Objections against the government of philosopher-rulers can be made. Firstly, because of the restrictions concerning family and private property, Plato is often accused of totalitarianism. However, Plato’s political vision differs from a totalitarian state in a number of important aspects. Especially in the Laws he makes clear that freedom is one of the main values of society (701d). Other values for which Plato stands include justice, friendship, wisdom, courage, and moderation, and not factionalism or terror that can be associated with a totalitarian state. The restrictions which he proposes are placed on the governors, rather than on the governed. Secondly, one can argue that there may obviously be a danger in the self-professed claim to rule of the philosophers. Individuals may imagine themselves to be best qualified to govern a country, but in fact they may lose contact with political realities and not be good leaders at all. If philosopher-rulers did not have real knowledge of their city, they would be deprived of the essential credential that is required to make their rule legitimate, namely, that they alone know how best to govern. Indeed, at the end of Book VII of the Republic where philosophers’ education is discussed, Socrates says: “I forgot that we were only playing, and so I spoke too vehemently” (536b), as if to imply that objections can be made to philosophical rule. As in a few other places in the dialogue, Plato throws his political innovation open to doubt. However, in Plato’s view, philosopher-rulers do not derive their authority solely from their expert knowledge, but also from their love of the city as a whole and their impartiality and fairness. Their political authority is not only rational but also substantially moral, based on the consent of the governed. They regard justice as the most important and most essential thing (540e). Even if particular political solutions presented in the Republic may be open to questioning, what seems to stand firm is the basic idea that underlies philosophers’ governance and that can be traced back to Solon: the idea of fairness based on difference as the basis of the righteous political order. A political order based on fairness leads to friendship and cooperation among different parts of the city.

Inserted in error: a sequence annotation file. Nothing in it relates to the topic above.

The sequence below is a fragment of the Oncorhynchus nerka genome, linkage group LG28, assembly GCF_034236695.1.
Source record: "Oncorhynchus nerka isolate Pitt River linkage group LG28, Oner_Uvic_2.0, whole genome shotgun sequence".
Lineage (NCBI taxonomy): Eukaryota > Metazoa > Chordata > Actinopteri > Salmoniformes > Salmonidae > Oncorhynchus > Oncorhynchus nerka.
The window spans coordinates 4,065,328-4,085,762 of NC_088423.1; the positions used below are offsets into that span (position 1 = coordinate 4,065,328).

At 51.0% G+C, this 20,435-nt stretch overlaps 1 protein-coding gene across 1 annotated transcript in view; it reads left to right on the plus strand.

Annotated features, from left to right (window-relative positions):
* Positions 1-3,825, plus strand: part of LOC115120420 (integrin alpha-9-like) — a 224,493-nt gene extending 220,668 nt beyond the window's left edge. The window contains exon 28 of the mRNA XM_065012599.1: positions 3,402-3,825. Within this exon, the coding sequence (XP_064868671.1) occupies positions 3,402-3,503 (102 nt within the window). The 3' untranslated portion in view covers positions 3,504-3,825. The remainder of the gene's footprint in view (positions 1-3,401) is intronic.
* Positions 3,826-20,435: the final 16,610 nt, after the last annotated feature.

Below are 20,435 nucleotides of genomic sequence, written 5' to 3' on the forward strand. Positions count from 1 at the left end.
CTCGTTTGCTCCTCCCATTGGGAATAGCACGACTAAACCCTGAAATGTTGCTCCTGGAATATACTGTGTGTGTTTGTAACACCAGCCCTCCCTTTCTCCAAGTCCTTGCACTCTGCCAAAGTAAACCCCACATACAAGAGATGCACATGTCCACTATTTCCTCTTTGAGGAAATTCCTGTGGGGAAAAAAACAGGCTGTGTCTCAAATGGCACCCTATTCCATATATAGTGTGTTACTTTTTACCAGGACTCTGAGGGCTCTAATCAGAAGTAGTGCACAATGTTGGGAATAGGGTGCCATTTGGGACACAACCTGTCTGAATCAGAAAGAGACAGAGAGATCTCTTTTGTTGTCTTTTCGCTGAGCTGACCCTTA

For Plato, as for Solon, government exists for the benefit of all citizens and all social classes, and must mediate between potentially conflicting interests. Such a mediating force is exercised in the ideal city of the Republic by the philosopher-rulers. They are the guarantors of the political order that is encapsulated in the norm that regulates just relations of persons and classes within the city and is expressed by the phrase: “doing one’s own work and not meddling with what isn’t one’s own” (433a-b). If justice is related to equality, the notion of equality is indeed preserved in Plato’s view of justice expressed by this norm as the impartial, equal treatment of all citizens and social groups. It is not the case that Plato knew that his justice meant equality but really made inequality, as Karl Popper (one of his major critics) believed. In the ideal city all persons and social groups are given equal opportunities to be happy, that is, to pursue happiness, but not at the expense of others. Their particular individual, group or class happiness is limited by the need of the happiness for all. The happiness of the whole city is not for Plato the happiness of an abstract unity called the polis, or the happiness of the greatest number, but rather the happiness of all citizens derived from a peaceful, harmonious, and cooperative union of different social classes. According to the traditional definition of justice by Simonides from Book I, which is reinterpreted in Book IV, as “doing one’s own work,” each social class receives its proper due in the distribution of benefits and burdens. The philosopher-rulers enjoy respect and contemplative leisure, but not wealth or honors; the guardian class, the second class in the city, military honors, but not leisure or wealth; and the producer class, family life, wealth, and freedom of enterprise, but not honors or rule. Then, the producers supply the city with goods; the guardians, defend it; and the philosophers, attuned to virtue and illuminated by goodness, rule it impartially for the common benefit of all citizens. The three different social classes engage in mutually beneficial enterprise, by which the interests of all are best served. Social and economic differences, i.e. departures from equality, bring about benefits to people in all social positions, and therefore, are justified. In the Platonic vision of the Republic, all social classes get to perform what they are best fit to do and are unified into a single community by mutual interests. In this sense, although each are different, they are all friends.